In 2006, in the midst of a global bull market, the last thing Fernanda de Lima wanted was to go back to Wall Street. After earning degrees in math and economics from University of São Paulo and an MBA from New York University, and logging long hours for a decade at Merrill Lynch and JPMorgan, Lima had had enough. She washed her hands of finance and, with her husband as CEO, was building a news site called InfoMoney. The pair was raising three young children at home.
But in August of that year her father, Paulo Cesar de Lima, founder of São Paulo brokerage firm Gradual Investments, had a massive heart attack and suddenly the 38-year-old Lima was called into the family business.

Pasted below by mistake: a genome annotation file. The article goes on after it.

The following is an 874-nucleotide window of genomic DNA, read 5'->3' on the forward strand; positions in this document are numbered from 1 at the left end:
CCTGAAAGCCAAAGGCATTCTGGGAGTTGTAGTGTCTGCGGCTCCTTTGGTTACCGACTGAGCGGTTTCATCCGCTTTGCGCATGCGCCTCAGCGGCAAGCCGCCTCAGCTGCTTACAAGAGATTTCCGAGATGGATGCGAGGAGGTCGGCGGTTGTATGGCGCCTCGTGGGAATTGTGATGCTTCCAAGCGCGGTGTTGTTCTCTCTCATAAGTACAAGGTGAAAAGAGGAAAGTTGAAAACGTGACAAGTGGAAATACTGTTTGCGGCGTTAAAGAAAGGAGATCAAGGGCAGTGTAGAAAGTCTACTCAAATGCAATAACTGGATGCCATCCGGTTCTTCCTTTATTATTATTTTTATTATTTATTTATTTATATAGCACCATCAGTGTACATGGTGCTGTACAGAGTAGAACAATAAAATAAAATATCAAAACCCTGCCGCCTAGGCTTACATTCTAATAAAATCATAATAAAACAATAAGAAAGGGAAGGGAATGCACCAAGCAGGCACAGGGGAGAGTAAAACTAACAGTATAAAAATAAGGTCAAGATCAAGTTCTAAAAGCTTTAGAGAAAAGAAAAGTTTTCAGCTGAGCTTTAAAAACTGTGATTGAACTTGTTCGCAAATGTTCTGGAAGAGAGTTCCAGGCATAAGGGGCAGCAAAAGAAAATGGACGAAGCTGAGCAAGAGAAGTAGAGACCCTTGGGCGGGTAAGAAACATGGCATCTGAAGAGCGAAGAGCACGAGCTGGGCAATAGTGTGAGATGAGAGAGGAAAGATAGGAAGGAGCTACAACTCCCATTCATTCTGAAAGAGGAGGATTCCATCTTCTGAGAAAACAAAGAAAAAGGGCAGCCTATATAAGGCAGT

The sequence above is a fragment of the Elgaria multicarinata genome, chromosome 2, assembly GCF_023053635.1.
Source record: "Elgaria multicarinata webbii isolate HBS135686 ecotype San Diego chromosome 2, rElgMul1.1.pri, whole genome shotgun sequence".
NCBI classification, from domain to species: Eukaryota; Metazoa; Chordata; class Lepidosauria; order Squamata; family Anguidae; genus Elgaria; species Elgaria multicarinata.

“It was a crazy time. I was thrown onto the trading floor at Bovespa. It was just me and my father’s business partner Agostinho [Renoldi] running things,” she says of the São Paulo-based stock exchange, now known as the BM&F Bovespa. “I remember that I doubled the population of women on the trading floor when I jumped in… because it was just me and the cleaning lady.”